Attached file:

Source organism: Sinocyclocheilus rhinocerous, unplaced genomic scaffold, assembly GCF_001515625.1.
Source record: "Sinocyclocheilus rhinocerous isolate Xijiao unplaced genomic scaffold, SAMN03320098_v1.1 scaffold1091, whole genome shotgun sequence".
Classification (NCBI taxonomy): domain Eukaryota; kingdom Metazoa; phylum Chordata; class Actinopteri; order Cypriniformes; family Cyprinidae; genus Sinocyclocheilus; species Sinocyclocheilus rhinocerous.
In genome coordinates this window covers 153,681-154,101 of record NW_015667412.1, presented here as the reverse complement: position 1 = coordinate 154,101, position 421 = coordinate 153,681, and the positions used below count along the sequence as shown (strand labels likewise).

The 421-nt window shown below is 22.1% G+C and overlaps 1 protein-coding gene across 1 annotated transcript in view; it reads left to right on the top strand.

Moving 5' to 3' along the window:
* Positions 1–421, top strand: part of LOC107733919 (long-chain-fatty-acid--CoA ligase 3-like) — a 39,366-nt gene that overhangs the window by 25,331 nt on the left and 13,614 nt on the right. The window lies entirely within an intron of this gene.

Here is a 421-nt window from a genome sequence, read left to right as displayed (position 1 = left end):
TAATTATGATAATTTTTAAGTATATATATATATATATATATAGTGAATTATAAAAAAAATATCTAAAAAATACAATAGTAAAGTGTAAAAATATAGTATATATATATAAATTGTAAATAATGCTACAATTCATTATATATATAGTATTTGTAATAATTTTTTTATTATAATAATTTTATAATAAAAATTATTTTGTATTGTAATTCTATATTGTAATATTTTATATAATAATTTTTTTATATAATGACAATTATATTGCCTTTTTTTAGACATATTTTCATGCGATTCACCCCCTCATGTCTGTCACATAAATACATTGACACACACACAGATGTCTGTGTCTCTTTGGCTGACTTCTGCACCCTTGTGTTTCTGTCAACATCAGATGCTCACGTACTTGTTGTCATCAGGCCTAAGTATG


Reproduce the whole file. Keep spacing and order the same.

Source organism: Sinocyclocheilus rhinocerous, unplaced genomic scaffold, assembly GCF_001515625.1.
Source record: "Sinocyclocheilus rhinocerous isolate Xijiao unplaced genomic scaffold, SAMN03320098_v1.1 scaffold1091, whole genome shotgun sequence".
Classification (NCBI taxonomy): domain Eukaryota; kingdom Metazoa; phylum Chordata; class Actinopteri; order Cypriniformes; family Cyprinidae; genus Sinocyclocheilus; species Sinocyclocheilus rhinocerous.
In genome coordinates this window covers 153,681-154,101 of record NW_015667412.1, presented here as the reverse complement: position 1 = coordinate 154,101, position 421 = coordinate 153,681, and the positions used below count along the sequence as shown (strand labels likewise).

The 421-nt window shown below is 22.1% G+C and overlaps 1 protein-coding gene across 1 annotated transcript in view; it reads left to right on the top strand.

Moving 5' to 3' along the window:
* Positions 1–421, top strand: part of LOC107733919 (long-chain-fatty-acid--CoA ligase 3-like) — a 39,366-nt gene that overhangs the window by 25,331 nt on the left and 13,614 nt on the right. The window lies entirely within an intron of this gene.

Here is a 421-nt window from a genome sequence, read left to right as displayed (position 1 = left end):
TAATTATGATAATTTTTAAGTATATATATATATATATATATAGTGAATTATAAAAAAAATATCTAAAAAATACAATAGTAAAGTGTAAAAATATAGTATATATATATAAATTGTAAATAATGCTACAATTCATTATATATATAGTATTTGTAATAATTTTTTTATTATAATAATTTTATAATAAAAATTATTTTGTATTGTAATTCTATATTGTAATATTTTATATAATAATTTTTTTATATAATGACAATTATATTGCCTTTTTTTAGACATATTTTCATGCGATTCACCCCCTCATGTCTGTCACATAAATACATTGACACACACACAGATGTCTGTGTCTCTTTGGCTGACTTCTGCACCCTTGTGTTTCTGTCAACATCAGATGCTCACGTACTTGTTGTCATCAGGCCTAAGTATG